Dental crowns are a popular restorative treatment option for restoring damaged teeth. If you have a tooth that is cracked, broken or has extensive decay, a crown may be recommended by your dentist as they help improve the appearance of discoloured or misshapen teeth.
In this guide, we’ll discuss reasons for a dental crown, what to expect from a tooth crown procedure, types of crown teeth and how to care for your dental crowns so they last their lifespan.
What are Dental Crowns?
Dental crowns are “caps” that fit over a tooth for protection to restore a tooth’s shape and strength or cosmetic enhancement to improve its overall appearance. They cover the entire tooth, providing support while restoring its shape and function. Crowns are custom-made to fit your tooth precisely and are typically made from materials like porcelain, ceramic or metal.
Types of Dental Crowns
There are several types of tooth crowns available, each with its own pros and cons. Some of the most common dental crowns include:
- Porcelain crowns — These are the most common type of dental crown made from a ceramic material that resembles natural teeth’s appearance. They are durable, long-lasting and stain-resistant. That said, there is a chance the porcelain may chip or break or cause more wear to opposing teeth than metal crowns.
- Porcelain-fused-to-metal (PFM) — PFM crowns combine the durability of metal crowns with the natural appearance of porcelain by fusing porcelain to a metal base, providing a strong crown tooth that matches your natural tooth colour.
- Metal alloy crowns — Metal crowns are typically made from gold or other metal alloys. They are one of the longest-lasting dental crowns on the market as they are less likely to crack or chip than different types of crowns. However, they are more noticeable than porcelain or ceramic crowns, making these tooth crowns better suited to molars.
- Same-day ceramic crowns — Ceramic crowns are made from a material similar to porcelain. They are less durable than metal or porcelain crowns but more aesthetically pleasing. Ceramic crowns are particularly common for front teeth or other visible mouth areas since they provide the best natural colour match. Our same-day CEREC technology means you can get your crown in a single appointment rather than waiting weeks.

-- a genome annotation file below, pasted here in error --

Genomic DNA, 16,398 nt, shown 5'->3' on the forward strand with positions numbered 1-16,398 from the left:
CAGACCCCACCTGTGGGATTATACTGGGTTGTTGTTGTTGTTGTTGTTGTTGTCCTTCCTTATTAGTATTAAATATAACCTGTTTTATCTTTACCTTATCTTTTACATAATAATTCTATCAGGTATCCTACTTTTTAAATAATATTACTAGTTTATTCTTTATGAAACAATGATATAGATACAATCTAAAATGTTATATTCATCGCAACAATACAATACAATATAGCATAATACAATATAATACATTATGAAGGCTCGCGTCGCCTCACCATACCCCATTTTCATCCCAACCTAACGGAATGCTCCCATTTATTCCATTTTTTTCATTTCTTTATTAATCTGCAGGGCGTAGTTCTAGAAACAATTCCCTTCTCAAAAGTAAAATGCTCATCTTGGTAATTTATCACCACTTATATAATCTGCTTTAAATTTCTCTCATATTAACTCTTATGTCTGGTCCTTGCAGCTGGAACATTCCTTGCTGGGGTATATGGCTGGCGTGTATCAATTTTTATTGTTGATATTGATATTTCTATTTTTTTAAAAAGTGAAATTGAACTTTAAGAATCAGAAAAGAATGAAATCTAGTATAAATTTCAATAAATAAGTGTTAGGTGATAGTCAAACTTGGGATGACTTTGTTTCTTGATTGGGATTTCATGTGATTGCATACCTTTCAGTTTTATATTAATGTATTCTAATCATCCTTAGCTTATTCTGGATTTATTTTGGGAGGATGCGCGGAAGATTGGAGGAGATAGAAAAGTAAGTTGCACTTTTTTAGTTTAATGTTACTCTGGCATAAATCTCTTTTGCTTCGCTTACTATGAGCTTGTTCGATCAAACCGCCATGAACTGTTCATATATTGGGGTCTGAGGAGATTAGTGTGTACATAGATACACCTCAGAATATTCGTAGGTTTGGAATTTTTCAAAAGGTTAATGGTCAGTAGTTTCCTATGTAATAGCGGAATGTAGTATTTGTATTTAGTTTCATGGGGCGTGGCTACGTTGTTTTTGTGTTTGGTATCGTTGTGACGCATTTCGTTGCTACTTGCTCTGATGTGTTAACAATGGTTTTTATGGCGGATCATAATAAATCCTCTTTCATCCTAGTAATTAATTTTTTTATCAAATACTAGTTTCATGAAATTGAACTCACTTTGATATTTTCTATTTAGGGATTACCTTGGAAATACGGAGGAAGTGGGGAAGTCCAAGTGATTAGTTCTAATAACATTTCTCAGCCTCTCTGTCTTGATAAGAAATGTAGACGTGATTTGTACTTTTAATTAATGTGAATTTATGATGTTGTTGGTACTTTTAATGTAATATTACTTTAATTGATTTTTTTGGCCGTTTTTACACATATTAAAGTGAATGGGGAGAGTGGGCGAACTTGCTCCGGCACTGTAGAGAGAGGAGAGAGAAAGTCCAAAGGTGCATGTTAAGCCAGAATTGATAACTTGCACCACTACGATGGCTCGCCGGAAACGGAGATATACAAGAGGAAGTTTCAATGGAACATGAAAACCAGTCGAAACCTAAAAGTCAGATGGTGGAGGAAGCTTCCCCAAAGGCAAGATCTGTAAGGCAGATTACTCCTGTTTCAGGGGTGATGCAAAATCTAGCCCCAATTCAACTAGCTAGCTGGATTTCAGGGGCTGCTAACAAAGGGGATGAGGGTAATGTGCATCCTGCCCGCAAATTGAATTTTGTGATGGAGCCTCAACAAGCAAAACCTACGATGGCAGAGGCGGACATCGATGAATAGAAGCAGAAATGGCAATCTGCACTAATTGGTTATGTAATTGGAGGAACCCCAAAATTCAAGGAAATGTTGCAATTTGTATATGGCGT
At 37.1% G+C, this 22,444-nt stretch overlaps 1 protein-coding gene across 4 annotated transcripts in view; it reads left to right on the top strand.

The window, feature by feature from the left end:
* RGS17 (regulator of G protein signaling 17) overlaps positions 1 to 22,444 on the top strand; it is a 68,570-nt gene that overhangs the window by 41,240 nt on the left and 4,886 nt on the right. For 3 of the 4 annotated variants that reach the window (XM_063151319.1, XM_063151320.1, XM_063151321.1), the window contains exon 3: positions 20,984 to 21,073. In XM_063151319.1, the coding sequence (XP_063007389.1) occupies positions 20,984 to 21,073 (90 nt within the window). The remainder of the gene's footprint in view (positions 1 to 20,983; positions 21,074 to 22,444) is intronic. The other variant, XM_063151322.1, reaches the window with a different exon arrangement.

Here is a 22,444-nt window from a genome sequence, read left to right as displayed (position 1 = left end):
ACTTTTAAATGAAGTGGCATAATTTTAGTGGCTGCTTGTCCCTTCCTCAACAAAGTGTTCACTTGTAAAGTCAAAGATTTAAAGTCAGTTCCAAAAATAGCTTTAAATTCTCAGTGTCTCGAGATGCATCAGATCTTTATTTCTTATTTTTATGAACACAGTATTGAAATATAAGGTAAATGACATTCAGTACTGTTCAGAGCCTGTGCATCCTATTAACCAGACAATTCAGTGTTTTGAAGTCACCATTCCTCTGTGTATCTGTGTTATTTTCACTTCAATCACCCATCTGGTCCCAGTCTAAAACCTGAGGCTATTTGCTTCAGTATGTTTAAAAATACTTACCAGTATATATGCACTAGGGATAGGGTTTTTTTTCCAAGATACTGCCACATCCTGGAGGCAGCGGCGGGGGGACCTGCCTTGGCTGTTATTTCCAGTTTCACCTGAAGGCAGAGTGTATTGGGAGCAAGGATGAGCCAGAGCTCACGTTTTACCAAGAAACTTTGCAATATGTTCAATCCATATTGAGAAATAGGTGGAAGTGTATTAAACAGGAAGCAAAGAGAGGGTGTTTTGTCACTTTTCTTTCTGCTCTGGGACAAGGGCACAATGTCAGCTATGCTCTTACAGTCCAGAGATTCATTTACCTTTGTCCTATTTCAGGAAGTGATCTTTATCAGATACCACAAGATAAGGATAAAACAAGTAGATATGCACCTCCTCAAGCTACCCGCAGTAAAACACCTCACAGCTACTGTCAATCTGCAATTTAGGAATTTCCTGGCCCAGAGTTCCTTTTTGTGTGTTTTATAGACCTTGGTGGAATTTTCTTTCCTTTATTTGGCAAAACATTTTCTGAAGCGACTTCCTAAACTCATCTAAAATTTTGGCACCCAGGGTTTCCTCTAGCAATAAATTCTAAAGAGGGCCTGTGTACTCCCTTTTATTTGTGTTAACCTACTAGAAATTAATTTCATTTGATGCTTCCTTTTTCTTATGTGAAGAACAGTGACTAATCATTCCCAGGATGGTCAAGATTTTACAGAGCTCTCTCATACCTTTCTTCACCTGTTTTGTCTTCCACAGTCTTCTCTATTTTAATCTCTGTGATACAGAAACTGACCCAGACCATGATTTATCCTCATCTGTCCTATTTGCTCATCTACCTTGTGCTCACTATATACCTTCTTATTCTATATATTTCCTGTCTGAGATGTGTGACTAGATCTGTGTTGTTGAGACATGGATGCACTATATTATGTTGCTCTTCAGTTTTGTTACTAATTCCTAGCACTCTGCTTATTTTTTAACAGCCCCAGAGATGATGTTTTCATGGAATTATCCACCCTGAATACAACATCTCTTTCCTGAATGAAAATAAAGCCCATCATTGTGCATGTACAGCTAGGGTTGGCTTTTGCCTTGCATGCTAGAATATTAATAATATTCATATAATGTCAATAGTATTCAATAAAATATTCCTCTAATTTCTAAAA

- Composite resin crowns — Resin crowns are the least expensive type of crown. They are made from plastic material and used as a temporary solution. Resin crowns are not as durable as other types of tooth crowns and may require more frequent replacement since they wear down over time and are more susceptible to fractures.
- Zirconia crowns — A zirconia crown is made from a strong, durable material called zirconium oxide. Its resistance to fracture and wear makes it a common choice to replace a damaged or decayed tooth. Its natural-looking appearance makes it easily customisable to match the colour and shape of surrounding teeth.
Benefits of Dental Crowns
Dental crowns offer several benefits, including:
- Restoring the shape and function of a damaged tooth
- Strengthening a weak tooth
- Protecting a tooth from further damage
- Improving the appearance of a tooth
- Covering a dental implant
- Holding a dental bridge in place
What to Expect During the Crown Dental Procedure
The crown’s dental procedure typically takes two visits to complete and will involve the following steps:
- Approval for a crown tooth — During the first visit, our dentist will take the time to assess the condition of your teeth with a digital x-ray and determine if a tooth crown is a suitable treatment for your needs. A dental crown is preferred if your tooth’s sustained damage is too far gone for a simple dental filling.
- Time to plan — Using your x-ray, our dentist will create a personalised treatment plan to suit your needs and help you decide which crown tooth to use, depending on your budget and preferences.